I think we are in pretty good shape on this, with the sensors, the electric heat, the partial berm.  Also when the solar water heat is hooked up I may be able to use free solar hot water to warm the line.  Multiple elements supporting the function.  Permaculture.

* * *

We also moved Big Foamy, the insulated box now serving as a root cellar, to my Originally Designed Root Cellar Location just outside the west door.  Now that it's out in the sun it should stay unfrozen a bit longer.  Mr. Universe also pointed out that because it's so insulated, it wouldn't take much electric heat to keep it unfrozen, twenty watts maybe.

I also tried various things to fix the leak in the lid.  I found some heavy black plastic film which Redbeard later told me was "root barrier".  I tried gluing it to the lid (which is made of pink polystyrene foam board) using expanding foam.  It didn't stick.  Next I tried gluing it on with roof tar, that caused the edges of the film to curl up.  I gave up on it for now and turned to the sides.  I wanted to cob the outside of the box, basically to make it look nicer.  It then would match the cottage, both in appearance and in the manner of construction being comprised of wood, styrofoam, and mud.  I got as far as stapling on two layers of chicken wire, and cobbing about one eighth of it.  

* * *

Fancy finished up cobbing around the windows and doors, and declared a seasonal end to major cob operations.  She says it's better if it dries before it freezes, but the forecast is for wet weather through to a hard freeze on Saturday.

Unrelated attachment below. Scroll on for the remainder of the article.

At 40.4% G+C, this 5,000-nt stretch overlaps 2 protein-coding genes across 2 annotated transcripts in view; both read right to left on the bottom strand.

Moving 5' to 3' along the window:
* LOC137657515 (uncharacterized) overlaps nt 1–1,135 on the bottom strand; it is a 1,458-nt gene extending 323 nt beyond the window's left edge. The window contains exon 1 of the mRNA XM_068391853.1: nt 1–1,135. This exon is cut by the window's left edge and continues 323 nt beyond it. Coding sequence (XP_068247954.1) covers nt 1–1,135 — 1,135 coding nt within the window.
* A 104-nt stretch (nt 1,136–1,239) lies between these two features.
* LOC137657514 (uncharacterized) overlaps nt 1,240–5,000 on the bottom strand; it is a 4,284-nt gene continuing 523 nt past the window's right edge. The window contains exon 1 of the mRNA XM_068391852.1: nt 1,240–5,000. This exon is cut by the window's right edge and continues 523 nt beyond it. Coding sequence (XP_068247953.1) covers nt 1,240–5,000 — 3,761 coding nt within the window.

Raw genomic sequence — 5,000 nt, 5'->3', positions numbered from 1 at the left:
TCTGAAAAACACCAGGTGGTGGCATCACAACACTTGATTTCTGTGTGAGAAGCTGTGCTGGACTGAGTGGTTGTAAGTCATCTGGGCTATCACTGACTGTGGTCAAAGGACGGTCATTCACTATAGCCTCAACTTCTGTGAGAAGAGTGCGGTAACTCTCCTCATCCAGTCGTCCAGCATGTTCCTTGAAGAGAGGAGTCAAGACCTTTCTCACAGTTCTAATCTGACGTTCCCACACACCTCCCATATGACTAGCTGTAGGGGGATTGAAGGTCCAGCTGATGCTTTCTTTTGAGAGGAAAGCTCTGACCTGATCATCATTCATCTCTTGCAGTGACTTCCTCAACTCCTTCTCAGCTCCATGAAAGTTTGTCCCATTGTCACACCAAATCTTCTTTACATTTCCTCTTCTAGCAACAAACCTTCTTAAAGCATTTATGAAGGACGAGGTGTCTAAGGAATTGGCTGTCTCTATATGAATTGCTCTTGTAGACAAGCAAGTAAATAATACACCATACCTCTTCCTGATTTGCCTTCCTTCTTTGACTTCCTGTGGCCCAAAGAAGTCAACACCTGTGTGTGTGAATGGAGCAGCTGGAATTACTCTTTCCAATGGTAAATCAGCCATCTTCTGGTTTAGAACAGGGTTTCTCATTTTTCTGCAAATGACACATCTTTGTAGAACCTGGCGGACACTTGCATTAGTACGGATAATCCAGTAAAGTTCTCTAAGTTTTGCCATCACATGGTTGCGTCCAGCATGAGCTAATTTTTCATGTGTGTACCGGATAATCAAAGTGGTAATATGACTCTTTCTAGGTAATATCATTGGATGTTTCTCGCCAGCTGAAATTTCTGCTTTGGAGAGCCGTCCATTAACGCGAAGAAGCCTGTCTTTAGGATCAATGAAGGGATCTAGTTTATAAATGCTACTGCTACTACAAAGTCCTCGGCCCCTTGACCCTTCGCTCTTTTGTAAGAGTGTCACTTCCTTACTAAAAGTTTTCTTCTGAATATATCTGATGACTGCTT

I can report some qualitative evidence that the door and window resealing is working: before I could smell straw inside when the wind blew hard enough, I don't notice that any more.  I'd still like to get a blower door test done to quantify the air tightness of the house.  Hopefully when the new building is tested we can piggyback on that operation.

* * *

Another thing I had designed but not gotten to was the beltway path around the cottage.  The main point being to better protect the floor inside from tracked-in sand.  Mrs. Universe had a couple pallets of patio pavers she wasn't using so I grabbed 'em and started hastily throwing them down.  I guess ideally the ground should be fluffed and leveled and tamped before setting the pavers.  That I did pretty half-assed.  Most of it's not too bad.

Monday, November 3, 2008

Solar electric